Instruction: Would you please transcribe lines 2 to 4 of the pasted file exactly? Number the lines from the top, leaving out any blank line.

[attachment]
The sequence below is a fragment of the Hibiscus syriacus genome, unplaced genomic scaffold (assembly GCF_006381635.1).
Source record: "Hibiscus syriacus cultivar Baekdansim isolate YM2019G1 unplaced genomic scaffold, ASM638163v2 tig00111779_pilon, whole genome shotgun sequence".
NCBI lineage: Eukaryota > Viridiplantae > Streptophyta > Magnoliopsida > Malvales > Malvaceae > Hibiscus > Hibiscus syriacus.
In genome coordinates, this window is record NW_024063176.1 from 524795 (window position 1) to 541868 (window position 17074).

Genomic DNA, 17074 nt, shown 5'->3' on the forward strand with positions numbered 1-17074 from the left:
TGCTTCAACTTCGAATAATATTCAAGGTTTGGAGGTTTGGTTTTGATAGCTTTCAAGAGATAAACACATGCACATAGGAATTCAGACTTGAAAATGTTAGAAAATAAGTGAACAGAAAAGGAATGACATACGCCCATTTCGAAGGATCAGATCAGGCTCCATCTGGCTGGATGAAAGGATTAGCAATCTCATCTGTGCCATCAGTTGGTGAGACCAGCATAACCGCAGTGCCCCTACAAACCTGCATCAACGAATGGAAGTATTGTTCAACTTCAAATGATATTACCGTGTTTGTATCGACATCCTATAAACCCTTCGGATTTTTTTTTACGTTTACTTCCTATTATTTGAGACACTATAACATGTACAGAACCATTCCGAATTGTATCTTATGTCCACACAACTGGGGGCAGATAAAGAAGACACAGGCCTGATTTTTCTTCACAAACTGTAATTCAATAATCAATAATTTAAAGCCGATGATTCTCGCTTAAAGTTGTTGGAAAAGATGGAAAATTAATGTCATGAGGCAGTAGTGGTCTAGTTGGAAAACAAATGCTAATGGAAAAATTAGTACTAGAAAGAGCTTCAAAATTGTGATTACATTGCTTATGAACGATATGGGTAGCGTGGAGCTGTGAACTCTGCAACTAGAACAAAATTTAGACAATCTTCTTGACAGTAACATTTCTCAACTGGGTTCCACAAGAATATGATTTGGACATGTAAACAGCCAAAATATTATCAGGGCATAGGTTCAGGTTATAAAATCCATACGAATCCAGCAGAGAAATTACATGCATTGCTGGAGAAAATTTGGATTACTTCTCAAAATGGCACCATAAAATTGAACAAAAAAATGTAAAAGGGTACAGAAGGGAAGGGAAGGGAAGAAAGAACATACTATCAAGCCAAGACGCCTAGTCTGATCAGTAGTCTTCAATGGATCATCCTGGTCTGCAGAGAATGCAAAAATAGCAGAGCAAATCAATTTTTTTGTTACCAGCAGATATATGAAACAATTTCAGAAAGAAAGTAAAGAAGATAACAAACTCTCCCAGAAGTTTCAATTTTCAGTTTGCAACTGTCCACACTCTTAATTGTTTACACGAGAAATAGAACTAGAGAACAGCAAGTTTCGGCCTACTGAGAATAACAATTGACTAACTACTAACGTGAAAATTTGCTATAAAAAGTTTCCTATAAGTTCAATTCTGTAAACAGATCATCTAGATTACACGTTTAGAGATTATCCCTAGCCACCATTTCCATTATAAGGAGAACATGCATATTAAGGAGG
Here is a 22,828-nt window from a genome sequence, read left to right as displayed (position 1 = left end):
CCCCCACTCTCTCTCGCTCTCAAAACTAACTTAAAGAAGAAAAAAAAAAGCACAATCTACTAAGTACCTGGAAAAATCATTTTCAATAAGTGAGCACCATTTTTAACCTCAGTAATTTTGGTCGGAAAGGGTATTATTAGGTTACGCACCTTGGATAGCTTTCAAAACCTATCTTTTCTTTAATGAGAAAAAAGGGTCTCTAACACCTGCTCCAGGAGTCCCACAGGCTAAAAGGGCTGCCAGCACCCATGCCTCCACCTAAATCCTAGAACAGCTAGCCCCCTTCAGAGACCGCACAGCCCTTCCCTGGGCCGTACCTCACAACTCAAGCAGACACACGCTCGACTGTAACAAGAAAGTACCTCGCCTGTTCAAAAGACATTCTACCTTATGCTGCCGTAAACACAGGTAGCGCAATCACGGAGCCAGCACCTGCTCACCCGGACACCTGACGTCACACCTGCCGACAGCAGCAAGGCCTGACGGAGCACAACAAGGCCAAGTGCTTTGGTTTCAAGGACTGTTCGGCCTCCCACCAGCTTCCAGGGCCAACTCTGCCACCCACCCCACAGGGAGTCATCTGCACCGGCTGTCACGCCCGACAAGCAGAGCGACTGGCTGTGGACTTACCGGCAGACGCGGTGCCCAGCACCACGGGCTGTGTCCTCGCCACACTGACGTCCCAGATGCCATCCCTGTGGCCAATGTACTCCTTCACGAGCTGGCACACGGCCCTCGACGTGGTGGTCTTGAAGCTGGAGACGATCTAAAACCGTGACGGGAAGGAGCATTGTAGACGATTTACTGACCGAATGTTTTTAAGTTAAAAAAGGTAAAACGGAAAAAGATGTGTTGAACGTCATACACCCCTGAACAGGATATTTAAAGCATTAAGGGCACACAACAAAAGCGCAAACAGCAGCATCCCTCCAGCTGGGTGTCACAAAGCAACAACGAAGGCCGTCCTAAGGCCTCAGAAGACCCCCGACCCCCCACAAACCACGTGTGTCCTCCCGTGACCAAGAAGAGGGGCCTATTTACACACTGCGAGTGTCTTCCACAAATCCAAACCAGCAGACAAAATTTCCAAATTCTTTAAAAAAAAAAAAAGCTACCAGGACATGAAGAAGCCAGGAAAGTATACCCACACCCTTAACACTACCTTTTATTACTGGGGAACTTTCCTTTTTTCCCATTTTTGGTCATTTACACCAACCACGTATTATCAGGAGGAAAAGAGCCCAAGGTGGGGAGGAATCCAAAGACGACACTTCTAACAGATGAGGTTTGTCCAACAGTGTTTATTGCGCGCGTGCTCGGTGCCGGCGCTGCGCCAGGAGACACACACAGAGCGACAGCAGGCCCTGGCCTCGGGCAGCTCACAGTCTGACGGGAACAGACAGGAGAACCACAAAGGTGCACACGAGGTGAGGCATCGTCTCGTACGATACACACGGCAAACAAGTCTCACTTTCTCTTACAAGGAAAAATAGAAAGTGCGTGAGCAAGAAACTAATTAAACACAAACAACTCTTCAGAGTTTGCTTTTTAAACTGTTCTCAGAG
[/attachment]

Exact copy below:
Source record: "Hibiscus syriacus cultivar Baekdansim isolate YM2019G1 unplaced genomic scaffold, ASM638163v2 tig00111779_pilon, whole genome shotgun sequence".
NCBI lineage: Eukaryota > Viridiplantae > Streptophyta > Magnoliopsida > Malvales > Malvaceae > Hibiscus > Hibiscus syriacus.
In genome coordinates, this window is record NW_024063176.1 from 524795 (window position 1) to 541868 (window position 17074).